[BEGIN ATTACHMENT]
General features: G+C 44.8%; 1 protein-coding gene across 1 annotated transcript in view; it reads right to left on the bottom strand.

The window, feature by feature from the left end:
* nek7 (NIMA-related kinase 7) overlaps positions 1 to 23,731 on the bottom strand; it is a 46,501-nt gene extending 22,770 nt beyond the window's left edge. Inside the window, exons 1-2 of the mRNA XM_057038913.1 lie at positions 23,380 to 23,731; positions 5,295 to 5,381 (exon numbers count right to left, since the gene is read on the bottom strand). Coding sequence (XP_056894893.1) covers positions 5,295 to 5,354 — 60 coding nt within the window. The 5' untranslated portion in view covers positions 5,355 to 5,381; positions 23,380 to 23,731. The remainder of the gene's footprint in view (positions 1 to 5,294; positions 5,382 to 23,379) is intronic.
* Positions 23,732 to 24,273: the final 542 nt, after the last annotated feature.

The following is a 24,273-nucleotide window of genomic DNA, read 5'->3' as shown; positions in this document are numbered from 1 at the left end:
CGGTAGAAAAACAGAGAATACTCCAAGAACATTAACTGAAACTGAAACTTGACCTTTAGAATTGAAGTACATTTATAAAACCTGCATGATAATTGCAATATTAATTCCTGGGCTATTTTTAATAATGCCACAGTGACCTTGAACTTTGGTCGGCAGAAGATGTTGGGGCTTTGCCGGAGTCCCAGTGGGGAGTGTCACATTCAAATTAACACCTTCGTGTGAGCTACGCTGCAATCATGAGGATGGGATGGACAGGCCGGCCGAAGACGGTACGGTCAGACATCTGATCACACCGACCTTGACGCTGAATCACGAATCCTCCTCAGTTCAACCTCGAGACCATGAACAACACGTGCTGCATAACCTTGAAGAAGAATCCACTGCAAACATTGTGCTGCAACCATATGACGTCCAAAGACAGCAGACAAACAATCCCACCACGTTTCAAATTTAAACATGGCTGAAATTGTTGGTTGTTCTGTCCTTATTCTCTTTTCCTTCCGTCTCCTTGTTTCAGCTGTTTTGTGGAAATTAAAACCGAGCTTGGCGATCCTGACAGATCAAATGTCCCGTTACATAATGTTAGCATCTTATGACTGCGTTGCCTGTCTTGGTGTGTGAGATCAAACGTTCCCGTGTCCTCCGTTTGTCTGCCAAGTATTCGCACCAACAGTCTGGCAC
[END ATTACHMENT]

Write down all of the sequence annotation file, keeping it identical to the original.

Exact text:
General features: G+C 44.8%; 1 protein-coding gene across 1 annotated transcript in view; it reads right to left on the bottom strand.

The window, feature by feature from the left end:
* nek7 (NIMA-related kinase 7) overlaps positions 1 to 23,731 on the bottom strand; it is a 46,501-nt gene extending 22,770 nt beyond the window's left edge. Inside the window, exons 1-2 of the mRNA XM_057038913.1 lie at positions 23,380 to 23,731; positions 5,295 to 5,381 (exon numbers count right to left, since the gene is read on the bottom strand). Coding sequence (XP_056894893.1) covers positions 5,295 to 5,354 — 60 coding nt within the window. The 5' untranslated portion in view covers positions 5,355 to 5,381; positions 23,380 to 23,731. The remainder of the gene's footprint in view (positions 1 to 5,294; positions 5,382 to 23,379) is intronic.
* Positions 23,732 to 24,273: the final 542 nt, after the last annotated feature.

The following is a 24,273-nucleotide window of genomic DNA, read 5'->3' as shown; positions in this document are numbered from 1 at the left end:
CGGTAGAAAAACAGAGAATACTCCAAGAACATTAACTGAAACTGAAACTTGACCTTTAGAATTGAAGTACATTTATAAAACCTGCATGATAATTGCAATATTAATTCCTGGGCTATTTTTAATAATGCCACAGTGACCTTGAACTTTGGTCGGCAGAAGATGTTGGGGCTTTGCCGGAGTCCCAGTGGGGAGTGTCACATTCAAATTAACACCTTCGTGTGAGCTACGCTGCAATCATGAGGATGGGATGGACAGGCCGGCCGAAGACGGTACGGTCAGACATCTGATCACACCGACCTTGACGCTGAATCACGAATCCTCCTCAGTTCAACCTCGAGACCATGAACAACACGTGCTGCATAACCTTGAAGAAGAATCCACTGCAAACATTGTGCTGCAACCATATGACGTCCAAAGACAGCAGACAAACAATCCCACCACGTTTCAAATTTAAACATGGCTGAAATTGTTGGTTGTTCTGTCCTTATTCTCTTTTCCTTCCGTCTCCTTGTTTCAGCTGTTTTGTGGAAATTAAAACCGAGCTTGGCGATCCTGACAGATCAAATGTCCCGTTACATAATGTTAGCATCTTATGACTGCGTTGCCTGTCTTGGTGTGTGAGATCAAACGTTCCCGTGTCCTCCGTTTGTCTGCCAAGTATTCGCACCAACAGTCTGGCAC